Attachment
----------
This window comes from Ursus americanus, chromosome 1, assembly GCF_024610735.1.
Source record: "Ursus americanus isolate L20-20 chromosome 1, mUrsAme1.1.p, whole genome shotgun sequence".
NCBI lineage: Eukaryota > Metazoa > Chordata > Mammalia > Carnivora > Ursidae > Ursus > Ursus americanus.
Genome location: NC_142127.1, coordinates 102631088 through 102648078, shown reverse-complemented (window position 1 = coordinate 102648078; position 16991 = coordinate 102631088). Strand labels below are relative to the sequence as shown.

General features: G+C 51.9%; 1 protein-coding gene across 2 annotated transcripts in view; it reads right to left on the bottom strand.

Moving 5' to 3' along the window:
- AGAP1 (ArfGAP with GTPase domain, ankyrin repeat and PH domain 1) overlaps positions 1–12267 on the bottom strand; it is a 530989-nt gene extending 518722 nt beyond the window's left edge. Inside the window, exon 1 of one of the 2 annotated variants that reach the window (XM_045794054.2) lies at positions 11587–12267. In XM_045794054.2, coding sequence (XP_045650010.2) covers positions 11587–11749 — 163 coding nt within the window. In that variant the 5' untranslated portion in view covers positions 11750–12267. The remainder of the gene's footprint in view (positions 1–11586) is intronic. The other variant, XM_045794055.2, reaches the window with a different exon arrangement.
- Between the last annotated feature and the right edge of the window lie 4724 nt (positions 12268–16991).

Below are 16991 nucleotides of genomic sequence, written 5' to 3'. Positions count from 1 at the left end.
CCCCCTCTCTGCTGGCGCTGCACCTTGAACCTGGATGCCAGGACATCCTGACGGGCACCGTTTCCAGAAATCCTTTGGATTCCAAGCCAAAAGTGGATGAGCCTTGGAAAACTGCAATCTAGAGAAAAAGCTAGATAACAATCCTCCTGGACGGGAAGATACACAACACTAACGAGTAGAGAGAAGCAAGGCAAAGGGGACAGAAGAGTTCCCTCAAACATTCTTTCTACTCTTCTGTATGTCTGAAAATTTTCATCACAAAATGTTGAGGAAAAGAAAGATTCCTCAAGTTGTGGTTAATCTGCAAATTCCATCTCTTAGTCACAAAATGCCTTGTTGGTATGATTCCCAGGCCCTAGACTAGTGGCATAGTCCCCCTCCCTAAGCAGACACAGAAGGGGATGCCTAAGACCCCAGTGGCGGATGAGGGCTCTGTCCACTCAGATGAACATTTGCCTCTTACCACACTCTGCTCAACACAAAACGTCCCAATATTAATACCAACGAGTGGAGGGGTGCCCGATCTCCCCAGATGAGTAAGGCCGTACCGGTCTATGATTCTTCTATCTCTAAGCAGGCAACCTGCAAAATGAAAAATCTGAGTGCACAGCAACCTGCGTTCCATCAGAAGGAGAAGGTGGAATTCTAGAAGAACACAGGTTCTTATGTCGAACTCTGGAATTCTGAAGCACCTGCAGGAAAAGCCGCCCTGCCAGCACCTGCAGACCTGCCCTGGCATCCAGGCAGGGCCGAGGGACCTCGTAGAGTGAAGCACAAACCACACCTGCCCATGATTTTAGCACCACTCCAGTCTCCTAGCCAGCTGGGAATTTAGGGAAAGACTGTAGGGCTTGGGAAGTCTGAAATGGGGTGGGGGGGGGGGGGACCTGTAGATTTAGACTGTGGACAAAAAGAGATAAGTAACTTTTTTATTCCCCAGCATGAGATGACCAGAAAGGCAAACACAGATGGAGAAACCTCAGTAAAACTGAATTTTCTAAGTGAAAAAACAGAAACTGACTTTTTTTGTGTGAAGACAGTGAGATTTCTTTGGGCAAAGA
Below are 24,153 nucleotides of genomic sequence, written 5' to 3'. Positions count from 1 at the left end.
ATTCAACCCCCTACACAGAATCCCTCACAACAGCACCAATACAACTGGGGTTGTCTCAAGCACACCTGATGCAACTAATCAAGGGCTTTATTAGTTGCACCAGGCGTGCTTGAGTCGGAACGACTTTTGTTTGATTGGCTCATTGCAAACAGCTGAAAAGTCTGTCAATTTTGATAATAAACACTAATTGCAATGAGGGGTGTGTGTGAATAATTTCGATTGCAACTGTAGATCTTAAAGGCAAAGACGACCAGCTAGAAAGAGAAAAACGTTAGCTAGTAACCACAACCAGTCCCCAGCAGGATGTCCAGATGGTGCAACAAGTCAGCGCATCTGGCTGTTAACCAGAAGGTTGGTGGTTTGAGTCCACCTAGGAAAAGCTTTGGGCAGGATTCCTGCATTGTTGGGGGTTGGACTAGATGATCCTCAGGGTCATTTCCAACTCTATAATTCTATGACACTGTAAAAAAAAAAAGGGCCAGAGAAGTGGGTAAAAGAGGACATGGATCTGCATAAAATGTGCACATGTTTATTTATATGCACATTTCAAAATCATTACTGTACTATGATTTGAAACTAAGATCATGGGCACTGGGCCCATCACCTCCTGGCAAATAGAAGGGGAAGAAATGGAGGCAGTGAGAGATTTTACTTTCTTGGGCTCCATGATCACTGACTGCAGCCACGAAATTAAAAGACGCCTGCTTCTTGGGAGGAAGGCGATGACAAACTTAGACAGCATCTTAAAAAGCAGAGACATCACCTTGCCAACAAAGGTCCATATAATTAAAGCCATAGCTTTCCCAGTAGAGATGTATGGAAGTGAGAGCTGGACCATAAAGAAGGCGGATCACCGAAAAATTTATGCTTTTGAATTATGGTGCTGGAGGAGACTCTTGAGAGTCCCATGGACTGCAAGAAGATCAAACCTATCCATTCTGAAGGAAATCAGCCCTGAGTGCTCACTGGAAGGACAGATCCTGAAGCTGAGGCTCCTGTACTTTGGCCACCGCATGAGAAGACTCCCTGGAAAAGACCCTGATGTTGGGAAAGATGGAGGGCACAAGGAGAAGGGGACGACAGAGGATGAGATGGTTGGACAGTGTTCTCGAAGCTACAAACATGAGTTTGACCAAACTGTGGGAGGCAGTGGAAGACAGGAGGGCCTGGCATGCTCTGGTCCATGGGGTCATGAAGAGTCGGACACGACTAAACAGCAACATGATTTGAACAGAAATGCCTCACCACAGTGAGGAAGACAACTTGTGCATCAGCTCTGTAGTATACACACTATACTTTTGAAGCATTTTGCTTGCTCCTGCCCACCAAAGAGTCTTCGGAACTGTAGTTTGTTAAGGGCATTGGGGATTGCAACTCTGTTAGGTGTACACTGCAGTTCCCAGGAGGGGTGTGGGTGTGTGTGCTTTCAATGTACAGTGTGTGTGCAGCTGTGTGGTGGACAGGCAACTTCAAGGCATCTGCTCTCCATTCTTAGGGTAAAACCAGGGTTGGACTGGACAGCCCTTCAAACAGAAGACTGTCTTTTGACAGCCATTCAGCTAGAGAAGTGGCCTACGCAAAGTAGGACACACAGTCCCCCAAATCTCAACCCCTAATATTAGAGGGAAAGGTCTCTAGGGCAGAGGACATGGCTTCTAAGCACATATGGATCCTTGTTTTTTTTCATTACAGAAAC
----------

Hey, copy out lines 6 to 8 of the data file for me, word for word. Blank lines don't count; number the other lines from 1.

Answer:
Moving 5' to 3' along the window:
- AGAP1 (ArfGAP with GTPase domain, ankyrin repeat and PH domain 1) overlaps positions 1–12267 on the bottom strand; it is a 530989-nt gene extending 518722 nt beyond the window's left edge. Inside the window, exon 1 of one of the 2 annotated variants that reach the window (XM_045794054.2) lies at positions 11587–12267. In XM_045794054.2, coding sequence (XP_045650010.2) covers positions 11587–11749 — 163 coding nt within the window. In that variant the 5' untranslated portion in view covers positions 11750–12267. The remainder of the gene's footprint in view (positions 1–11586) is intronic. The other variant, XM_045794055.2, reaches the window with a different exon arrangement.
- Between the last annotated feature and the right edge of the window lie 4724 nt (positions 12268–16991).